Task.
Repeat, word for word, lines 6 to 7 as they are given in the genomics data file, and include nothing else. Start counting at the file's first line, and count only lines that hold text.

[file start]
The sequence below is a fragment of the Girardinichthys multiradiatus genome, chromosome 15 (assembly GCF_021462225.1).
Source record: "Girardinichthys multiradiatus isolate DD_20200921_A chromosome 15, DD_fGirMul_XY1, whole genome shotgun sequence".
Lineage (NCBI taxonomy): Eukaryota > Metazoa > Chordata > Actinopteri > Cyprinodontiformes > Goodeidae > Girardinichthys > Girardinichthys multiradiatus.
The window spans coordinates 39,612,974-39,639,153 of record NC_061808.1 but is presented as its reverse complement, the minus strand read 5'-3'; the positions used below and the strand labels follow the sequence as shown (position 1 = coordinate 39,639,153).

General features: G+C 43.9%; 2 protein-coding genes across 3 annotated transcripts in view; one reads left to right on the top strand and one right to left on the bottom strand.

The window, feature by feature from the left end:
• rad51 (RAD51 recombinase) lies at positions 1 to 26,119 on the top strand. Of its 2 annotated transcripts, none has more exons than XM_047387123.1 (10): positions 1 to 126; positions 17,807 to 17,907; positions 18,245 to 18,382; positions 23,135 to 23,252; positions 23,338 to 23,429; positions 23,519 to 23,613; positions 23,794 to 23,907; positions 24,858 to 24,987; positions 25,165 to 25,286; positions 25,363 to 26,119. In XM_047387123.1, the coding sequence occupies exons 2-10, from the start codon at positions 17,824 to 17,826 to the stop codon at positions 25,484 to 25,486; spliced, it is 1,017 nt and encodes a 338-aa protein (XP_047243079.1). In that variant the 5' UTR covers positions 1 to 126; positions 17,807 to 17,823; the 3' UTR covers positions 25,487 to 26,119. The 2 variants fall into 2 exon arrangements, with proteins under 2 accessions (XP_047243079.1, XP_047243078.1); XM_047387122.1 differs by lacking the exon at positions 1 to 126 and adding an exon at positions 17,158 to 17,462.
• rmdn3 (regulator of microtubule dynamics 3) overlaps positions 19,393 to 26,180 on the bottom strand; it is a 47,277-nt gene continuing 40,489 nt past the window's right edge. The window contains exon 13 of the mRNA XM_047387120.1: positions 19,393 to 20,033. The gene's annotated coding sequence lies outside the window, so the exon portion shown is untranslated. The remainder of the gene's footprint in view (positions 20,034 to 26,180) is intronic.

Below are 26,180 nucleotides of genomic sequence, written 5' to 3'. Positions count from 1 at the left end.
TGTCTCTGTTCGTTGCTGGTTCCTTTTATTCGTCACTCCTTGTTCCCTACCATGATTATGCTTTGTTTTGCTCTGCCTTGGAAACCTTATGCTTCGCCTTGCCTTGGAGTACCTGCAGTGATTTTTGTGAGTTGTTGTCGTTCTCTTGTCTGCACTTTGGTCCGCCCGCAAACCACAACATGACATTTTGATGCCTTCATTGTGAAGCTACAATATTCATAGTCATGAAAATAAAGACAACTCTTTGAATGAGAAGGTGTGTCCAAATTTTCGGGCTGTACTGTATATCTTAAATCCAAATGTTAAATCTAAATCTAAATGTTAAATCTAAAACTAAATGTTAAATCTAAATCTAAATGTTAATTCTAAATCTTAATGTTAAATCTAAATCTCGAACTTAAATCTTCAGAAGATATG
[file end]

The window, feature by feature from the left end:
• rad51 (RAD51 recombinase) lies at positions 1 to 26,119 on the top strand. Of its 2 annotated transcripts, none has more exons than XM_047387123.1 (10): positions 1 to 126; positions 17,807 to 17,907; positions 18,245 to 18,382; positions 23,135 to 23,252; positions 23,338 to 23,429; positions 23,519 to 23,613; positions 23,794 to 23,907; positions 24,858 to 24,987; positions 25,165 to 25,286; positions 25,363 to 26,119. In XM_047387123.1, the coding sequence occupies exons 2-10, from the start codon at positions 17,824 to 17,826 to the stop codon at positions 25,484 to 25,486; spliced, it is 1,017 nt and encodes a 338-aa protein (XP_047243079.1). In that variant the 5' UTR covers positions 1 to 126; positions 17,807 to 17,823; the 3' UTR covers positions 25,487 to 26,119. The 2 variants fall into 2 exon arrangements, with proteins under 2 accessions (XP_047243079.1, XP_047243078.1); XM_047387122.1 differs by lacking the exon at positions 1 to 126 and adding an exon at positions 17,158 to 17,462.